Poplar Island in the Chesapeake Bay is a world-class example of the beneficial reuse of dredged material. Maintenance dredging of the Bay’s shipping channels keeps commerce moving safely in and out of the Port of Baltimore. The island’s restored tidal wetlands and other habitats benefit a range of native fish and wildlife, while providing opportunities for scientific research and education.
Visitors to Poplar Island often come aboard the Terrapin, a 48-foot-long, twin-engine crew boat built in 2003. The Terrapin is a hard-working part of the operations of the Poplar Island project. Transporting the crew from Tilghman Island for daily operations and visitors during the public tour season between March and October, it plays an important role in public education, community events and research activities on the island.
Recently, the Terrapin’s diesel engines were repowered to meet Tier III emission standards, using funds from the Maryland Volkswagen Mitigation Settlement administered by the Maryland Department of the Environment (MDE). With advanced technology that can significantly reduce nitrogen oxide (NOx) and particulate matter, Tier III engines were the most efficient option that was feasible for the repower project. The result is a much cleaner diesel engine and fewer emissions entering the environment of the Chesapeake Bay.
The repowered engines are expected to result in a 13% reduction in NOx and a 56% reduction in particulate matter over their operational lifetime.
“Poplar Island is one of our great coastal restoration projects and it’s great that the main boat that we use to take visitors to Poplar is now using upgraded diesel equipment,”said Maryland Port Administration Executive Director William P. Doyle.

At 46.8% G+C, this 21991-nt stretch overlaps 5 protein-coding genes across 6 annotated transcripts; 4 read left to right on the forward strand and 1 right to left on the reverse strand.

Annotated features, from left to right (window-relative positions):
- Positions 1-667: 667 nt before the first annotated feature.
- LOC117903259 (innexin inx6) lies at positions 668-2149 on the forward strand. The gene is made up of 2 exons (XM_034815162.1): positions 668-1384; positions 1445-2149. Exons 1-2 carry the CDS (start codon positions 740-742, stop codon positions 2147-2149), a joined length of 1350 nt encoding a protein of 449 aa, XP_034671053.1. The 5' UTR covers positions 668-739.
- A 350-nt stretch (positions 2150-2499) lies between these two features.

The older engines were removed, scrapped and replaced with two new 730-horsepower marine diesel engines, alongside upgrades to the transmission and jet propulsion system, by Shore Power Solutions of Chester, MD. Maryland Environmental Service (MES), which operates the Terrapin for MPA, managed the repower project.
The Terrapin upgrade project was successfully completed in May of 2021, and following sea trials, the vessel was placed back into regular service. According to John Mirabile, MES Equipment Fleet Manager, the Terrapin is back to performing its important role for staff and visitors to Poplar Island, and is “working fine and very reliable.”
Since 2008, 275 dray trucks have been upgraded, and 118 pieces of diesel cargo-handling equipment such as forklifts, tugs, top loaders and locomotives have been retrofitted or replaced at the Port of Baltimore. As part of funding available through the Volkswagen Settlement, MPA is currently planning to retrofit an additional marine engine and replace 18 pieces of heavy-duty diesel equipment with newer models. To date, the Port’s clean diesel-equipment upgrade programs have helped remove more than 5,100 tons of air emissions.